supply chain | MIT Technology Review

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For companies producing just about any physical product, the many “black swan” events (catastrophic incidents that are nearly impossible to predict) of the last four years illustrate the importance of supply chain resilience—businesses’ ability to anticipate, respond, and bounce back. Yet many organizations still don’t have robust measures in place for future setbacks.

In a poll of 250 business leaders conducted by MIT Technology Review Insights in partnership with Infosys Cobalt, just 12% say their supply chains are in a “fully modern, integrated” state. Almost half of respondents’ firms (47%) regularly experience some supply chain disruptions—nearly one in five (19%) say they feel “constant pressure,” and 28% experience
“occasional disruptions.” A mere 6% say disruptions aren’t an issue. But there’s hope on the horizon. In 2024, rapidly advancing technologies are making transparent, collaborative, and data-driven supply chains more realistic.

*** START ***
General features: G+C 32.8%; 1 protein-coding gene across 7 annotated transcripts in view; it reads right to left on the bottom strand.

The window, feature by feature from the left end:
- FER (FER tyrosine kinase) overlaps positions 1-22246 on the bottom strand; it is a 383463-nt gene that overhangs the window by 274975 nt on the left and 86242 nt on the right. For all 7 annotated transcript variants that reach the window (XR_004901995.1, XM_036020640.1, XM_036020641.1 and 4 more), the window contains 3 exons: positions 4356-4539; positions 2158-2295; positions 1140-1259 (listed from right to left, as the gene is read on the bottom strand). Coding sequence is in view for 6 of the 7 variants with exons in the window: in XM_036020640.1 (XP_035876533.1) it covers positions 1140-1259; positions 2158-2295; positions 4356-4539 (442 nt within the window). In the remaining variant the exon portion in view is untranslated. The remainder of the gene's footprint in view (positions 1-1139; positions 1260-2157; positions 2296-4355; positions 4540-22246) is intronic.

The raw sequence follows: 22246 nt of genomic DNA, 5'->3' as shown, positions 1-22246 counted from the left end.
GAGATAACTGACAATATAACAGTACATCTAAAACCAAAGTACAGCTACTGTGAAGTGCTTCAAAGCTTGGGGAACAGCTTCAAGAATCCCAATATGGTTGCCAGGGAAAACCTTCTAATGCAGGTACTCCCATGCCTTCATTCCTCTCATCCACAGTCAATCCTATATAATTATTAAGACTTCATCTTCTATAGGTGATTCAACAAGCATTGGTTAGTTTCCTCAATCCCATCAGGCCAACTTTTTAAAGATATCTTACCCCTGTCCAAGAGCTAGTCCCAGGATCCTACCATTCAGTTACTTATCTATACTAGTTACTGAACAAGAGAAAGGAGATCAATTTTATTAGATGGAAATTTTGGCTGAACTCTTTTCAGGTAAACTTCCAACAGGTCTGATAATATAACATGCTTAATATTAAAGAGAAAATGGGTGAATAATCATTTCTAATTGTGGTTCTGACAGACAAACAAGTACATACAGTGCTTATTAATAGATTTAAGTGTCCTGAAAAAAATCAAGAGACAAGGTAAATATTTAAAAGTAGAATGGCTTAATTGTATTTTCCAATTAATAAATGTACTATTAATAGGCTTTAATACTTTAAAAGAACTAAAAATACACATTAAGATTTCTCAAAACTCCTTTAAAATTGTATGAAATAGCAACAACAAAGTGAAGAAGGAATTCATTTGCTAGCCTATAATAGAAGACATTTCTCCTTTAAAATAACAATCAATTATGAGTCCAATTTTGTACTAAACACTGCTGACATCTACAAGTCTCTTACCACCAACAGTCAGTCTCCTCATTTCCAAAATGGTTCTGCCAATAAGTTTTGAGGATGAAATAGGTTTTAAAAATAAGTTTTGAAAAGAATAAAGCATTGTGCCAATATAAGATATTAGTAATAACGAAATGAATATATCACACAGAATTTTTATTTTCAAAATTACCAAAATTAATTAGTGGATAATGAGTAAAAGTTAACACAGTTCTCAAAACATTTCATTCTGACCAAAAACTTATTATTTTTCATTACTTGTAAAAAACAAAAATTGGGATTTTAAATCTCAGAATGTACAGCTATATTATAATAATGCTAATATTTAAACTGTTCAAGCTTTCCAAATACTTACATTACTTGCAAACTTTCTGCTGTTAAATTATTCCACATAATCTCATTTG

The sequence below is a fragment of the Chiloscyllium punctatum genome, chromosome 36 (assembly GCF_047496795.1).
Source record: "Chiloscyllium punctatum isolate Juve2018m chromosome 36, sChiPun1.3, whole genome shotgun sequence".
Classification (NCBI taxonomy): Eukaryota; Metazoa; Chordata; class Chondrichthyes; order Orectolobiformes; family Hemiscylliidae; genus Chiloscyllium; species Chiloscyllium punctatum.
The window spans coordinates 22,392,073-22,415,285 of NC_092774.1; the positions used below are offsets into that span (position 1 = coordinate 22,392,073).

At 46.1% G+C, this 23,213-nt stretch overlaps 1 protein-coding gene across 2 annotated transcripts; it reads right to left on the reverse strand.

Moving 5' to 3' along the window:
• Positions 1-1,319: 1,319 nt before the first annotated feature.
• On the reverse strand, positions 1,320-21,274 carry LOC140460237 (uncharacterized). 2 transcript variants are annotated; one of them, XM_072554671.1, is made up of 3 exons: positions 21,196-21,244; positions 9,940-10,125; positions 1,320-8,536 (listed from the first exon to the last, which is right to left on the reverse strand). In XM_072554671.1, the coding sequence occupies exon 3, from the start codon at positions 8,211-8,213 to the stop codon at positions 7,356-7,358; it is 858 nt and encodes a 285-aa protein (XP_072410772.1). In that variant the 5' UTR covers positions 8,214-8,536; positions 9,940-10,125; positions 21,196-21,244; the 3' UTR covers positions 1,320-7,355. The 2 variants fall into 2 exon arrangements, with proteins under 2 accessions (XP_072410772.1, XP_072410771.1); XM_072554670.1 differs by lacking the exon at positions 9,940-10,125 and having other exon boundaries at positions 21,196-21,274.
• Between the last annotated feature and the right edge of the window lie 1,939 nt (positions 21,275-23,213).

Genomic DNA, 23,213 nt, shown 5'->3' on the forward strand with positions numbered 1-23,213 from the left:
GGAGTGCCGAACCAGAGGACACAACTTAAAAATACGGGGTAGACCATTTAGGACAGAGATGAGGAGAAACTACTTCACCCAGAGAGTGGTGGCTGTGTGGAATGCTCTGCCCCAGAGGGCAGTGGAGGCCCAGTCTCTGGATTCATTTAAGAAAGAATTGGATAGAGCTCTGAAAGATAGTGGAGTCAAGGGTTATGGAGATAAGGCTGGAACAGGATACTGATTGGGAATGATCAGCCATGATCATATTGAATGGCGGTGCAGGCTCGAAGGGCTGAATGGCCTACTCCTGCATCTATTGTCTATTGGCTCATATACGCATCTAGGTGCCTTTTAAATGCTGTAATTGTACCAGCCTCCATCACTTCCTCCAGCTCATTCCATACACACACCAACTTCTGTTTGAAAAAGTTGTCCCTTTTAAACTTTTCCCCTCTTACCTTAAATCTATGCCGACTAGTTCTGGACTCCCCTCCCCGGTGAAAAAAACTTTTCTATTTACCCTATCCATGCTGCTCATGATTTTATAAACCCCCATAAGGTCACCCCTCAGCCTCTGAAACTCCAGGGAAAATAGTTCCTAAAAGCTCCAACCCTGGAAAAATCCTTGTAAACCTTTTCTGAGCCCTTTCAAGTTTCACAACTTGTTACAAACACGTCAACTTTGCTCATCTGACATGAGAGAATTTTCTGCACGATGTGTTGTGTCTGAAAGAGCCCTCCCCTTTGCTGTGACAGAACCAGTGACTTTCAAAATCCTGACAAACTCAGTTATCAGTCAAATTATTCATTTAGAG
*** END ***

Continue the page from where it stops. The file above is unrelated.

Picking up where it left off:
“Emerging technologies can play a vital role in creating more sustainable and circular supply chains,” says Dinesh Rao, executive vice president and co-head of delivery at digital services and consulting company Infosys. “Recent strides in artificial intelligence and machine learning, blockchain, and other systems will help build the ability to deliver future-ready, resilient supply chains.”

This content was produced by Insights, the custom content arm of MIT Technology Review. It was not written by MIT Technology Review’s editorial staff.

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